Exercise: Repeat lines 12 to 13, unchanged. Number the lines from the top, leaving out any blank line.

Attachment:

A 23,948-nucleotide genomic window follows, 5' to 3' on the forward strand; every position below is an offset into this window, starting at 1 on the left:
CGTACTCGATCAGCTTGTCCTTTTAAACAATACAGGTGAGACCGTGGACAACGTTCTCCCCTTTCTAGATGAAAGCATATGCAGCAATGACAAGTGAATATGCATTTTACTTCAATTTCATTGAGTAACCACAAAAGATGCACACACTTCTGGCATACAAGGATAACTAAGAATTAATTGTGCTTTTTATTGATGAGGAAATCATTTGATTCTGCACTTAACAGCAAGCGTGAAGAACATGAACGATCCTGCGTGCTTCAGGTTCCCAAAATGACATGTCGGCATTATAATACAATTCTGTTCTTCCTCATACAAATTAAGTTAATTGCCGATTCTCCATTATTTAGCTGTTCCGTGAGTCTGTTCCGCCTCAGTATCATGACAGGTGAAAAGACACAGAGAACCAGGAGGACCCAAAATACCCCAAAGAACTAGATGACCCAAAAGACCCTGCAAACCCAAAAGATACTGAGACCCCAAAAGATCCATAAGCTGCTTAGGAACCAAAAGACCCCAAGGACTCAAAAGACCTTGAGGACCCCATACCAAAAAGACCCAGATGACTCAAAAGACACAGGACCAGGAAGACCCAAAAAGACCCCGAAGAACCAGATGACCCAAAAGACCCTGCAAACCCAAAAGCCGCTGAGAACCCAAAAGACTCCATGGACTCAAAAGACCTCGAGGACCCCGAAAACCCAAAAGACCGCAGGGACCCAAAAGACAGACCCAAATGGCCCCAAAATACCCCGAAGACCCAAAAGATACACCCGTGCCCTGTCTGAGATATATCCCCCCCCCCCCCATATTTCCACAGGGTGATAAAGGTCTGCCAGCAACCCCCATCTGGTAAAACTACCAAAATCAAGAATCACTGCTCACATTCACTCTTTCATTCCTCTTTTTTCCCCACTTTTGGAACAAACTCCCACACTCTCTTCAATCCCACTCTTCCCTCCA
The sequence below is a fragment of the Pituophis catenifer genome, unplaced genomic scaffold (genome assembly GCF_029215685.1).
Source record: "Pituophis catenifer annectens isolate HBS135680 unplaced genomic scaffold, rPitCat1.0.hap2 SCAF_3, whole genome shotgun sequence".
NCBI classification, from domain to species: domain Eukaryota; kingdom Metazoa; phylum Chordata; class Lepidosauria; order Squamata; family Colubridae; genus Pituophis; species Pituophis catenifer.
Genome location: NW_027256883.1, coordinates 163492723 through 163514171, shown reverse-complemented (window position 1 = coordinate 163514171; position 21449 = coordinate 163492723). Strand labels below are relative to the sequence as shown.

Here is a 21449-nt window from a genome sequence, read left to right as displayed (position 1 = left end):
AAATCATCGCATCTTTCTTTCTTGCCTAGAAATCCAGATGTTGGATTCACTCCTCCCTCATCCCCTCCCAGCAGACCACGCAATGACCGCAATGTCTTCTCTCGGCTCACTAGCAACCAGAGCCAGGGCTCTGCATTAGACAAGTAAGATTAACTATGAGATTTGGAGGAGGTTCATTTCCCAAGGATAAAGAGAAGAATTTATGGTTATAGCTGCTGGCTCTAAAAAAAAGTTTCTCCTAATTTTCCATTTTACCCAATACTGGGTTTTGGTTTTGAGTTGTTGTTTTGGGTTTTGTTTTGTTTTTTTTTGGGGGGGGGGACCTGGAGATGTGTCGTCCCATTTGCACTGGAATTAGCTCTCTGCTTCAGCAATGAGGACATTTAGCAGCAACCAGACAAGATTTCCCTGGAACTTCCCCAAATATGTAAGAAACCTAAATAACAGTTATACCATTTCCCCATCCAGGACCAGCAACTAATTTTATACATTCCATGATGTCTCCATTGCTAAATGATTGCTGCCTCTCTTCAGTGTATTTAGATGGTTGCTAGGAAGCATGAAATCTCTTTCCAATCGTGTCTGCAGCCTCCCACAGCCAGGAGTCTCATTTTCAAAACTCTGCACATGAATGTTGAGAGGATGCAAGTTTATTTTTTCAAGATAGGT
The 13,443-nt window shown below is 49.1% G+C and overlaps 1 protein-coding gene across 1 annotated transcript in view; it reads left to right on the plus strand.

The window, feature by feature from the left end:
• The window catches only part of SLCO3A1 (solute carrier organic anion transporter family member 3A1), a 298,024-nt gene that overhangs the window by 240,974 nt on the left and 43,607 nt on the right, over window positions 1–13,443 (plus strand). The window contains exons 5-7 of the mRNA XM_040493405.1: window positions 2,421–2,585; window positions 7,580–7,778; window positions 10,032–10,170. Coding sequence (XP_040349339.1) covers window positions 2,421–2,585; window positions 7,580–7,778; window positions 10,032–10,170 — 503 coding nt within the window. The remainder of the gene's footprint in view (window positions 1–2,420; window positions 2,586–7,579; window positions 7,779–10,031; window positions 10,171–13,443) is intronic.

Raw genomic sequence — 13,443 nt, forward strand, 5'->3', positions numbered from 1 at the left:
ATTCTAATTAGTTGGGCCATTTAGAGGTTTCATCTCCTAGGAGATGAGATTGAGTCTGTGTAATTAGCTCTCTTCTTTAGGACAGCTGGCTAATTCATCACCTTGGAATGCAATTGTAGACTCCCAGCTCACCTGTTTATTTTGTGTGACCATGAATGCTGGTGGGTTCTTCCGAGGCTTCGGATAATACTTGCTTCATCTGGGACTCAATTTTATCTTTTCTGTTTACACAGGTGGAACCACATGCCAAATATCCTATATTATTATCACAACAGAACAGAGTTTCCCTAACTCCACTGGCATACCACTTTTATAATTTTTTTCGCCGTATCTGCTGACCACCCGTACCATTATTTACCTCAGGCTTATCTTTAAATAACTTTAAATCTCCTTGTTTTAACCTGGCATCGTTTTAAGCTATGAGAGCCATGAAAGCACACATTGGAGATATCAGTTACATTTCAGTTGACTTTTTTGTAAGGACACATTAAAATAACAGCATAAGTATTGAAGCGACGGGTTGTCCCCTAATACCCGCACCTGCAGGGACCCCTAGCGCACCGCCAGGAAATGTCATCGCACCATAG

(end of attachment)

Raw genomic sequence — 13,443 nt, forward strand, 5'->3', positions numbered from 1 at the left:
ATTCTAATTAGTTGGGCCATTTAGAGGTTTCATCTCCTAGGAGATGAGATTGAGTCTGTGTAATTAGCTCTCTTCTTTAGGACAGCTGGCTAATTCATCACCTTGGAATGCAATTGTAGACTCCCAGCTCACCTGTTTATTTTGTGTGACCATGAATGCTGGTGGGTTCTTCCGAGGCTTCGGATAATACTTGCTTCATCTGGGACTCAATTTTATCTTTTCTGTTTACACAGGTGGAACCACATGCCAAATATCCTATATTATTATCACAACAGAACAGAGTTTCCCTAACTCCACTGGCATACCACTTTTATAATTTTTTTCGCCGTATCTGCTGACCACCCGTACCATTATTTACCTCAGGCTTATCTTTAAATAACTTTAAATCTCCTTGTTTTAACCTGGCATCGTTTTAAGCTATGAGAGCCATGAAAGCACACATTGGAGATATCAGTTACATTTCAGTTGACTTTTTTGTAAGGACACATTAAAATAACAGCATAAGTATTGAAGCGACGGGTTGTCCCCTAATACCCGCACCTGCAGGGACCCCTAGCGCACCGCCAGGAAATGTCATCGCACCATAG